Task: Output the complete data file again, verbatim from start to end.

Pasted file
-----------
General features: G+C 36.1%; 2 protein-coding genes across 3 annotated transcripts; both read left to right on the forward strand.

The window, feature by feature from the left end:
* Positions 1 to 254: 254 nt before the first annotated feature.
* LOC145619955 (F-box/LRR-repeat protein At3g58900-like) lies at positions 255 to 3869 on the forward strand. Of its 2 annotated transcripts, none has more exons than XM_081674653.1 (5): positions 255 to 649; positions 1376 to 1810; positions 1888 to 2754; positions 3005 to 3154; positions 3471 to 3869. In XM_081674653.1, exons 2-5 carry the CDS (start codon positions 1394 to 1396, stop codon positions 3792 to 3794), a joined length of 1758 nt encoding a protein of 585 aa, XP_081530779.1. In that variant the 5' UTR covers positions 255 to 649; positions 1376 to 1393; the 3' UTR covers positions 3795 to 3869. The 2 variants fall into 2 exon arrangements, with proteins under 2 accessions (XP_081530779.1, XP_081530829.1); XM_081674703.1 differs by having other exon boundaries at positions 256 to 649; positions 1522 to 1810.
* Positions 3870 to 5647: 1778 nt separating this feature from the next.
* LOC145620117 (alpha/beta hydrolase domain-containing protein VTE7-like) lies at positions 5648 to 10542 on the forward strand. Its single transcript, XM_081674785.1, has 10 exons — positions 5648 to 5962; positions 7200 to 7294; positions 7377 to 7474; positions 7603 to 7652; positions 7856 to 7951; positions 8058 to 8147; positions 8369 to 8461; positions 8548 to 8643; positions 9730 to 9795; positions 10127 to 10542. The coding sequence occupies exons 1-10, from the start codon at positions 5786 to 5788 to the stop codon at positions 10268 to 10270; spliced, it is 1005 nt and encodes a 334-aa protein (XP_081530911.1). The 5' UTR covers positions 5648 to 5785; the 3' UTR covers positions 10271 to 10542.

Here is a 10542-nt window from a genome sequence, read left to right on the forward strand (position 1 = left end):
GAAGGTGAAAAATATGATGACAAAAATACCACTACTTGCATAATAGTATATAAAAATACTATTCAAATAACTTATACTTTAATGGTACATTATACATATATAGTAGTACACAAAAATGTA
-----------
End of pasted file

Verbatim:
General features: G+C 36.1%; 2 protein-coding genes across 3 annotated transcripts; both read left to right on the forward strand.

The window, feature by feature from the left end:
* Positions 1 to 254: 254 nt before the first annotated feature.
* LOC145619955 (F-box/LRR-repeat protein At3g58900-like) lies at positions 255 to 3869 on the forward strand. Of its 2 annotated transcripts, none has more exons than XM_081674653.1 (5): positions 255 to 649; positions 1376 to 1810; positions 1888 to 2754; positions 3005 to 3154; positions 3471 to 3869. In XM_081674653.1, exons 2-5 carry the CDS (start codon positions 1394 to 1396, stop codon positions 3792 to 3794), a joined length of 1758 nt encoding a protein of 585 aa, XP_081530779.1. In that variant the 5' UTR covers positions 255 to 649; positions 1376 to 1393; the 3' UTR covers positions 3795 to 3869. The 2 variants fall into 2 exon arrangements, with proteins under 2 accessions (XP_081530779.1, XP_081530829.1); XM_081674703.1 differs by having other exon boundaries at positions 256 to 649; positions 1522 to 1810.
* Positions 3870 to 5647: 1778 nt separating this feature from the next.
* LOC145620117 (alpha/beta hydrolase domain-containing protein VTE7-like) lies at positions 5648 to 10542 on the forward strand. Its single transcript, XM_081674785.1, has 10 exons — positions 5648 to 5962; positions 7200 to 7294; positions 7377 to 7474; positions 7603 to 7652; positions 7856 to 7951; positions 8058 to 8147; positions 8369 to 8461; positions 8548 to 8643; positions 9730 to 9795; positions 10127 to 10542. The coding sequence occupies exons 1-10, from the start codon at positions 5786 to 5788 to the stop codon at positions 10268 to 10270; spliced, it is 1005 nt and encodes a 334-aa protein (XP_081530911.1). The 5' UTR covers positions 5648 to 5785; the 3' UTR covers positions 10271 to 10542.

Here is a 10542-nt window from a genome sequence, read left to right on the forward strand (position 1 = left end):
GAAGGTGAAAAATATGATGACAAAAATACCACTACTTGCATAATAGTATATAAAAATACTATTCAAATAACTTATACTTTAATGGTACATTATACATATATAGTAGTACACAAAAATGTA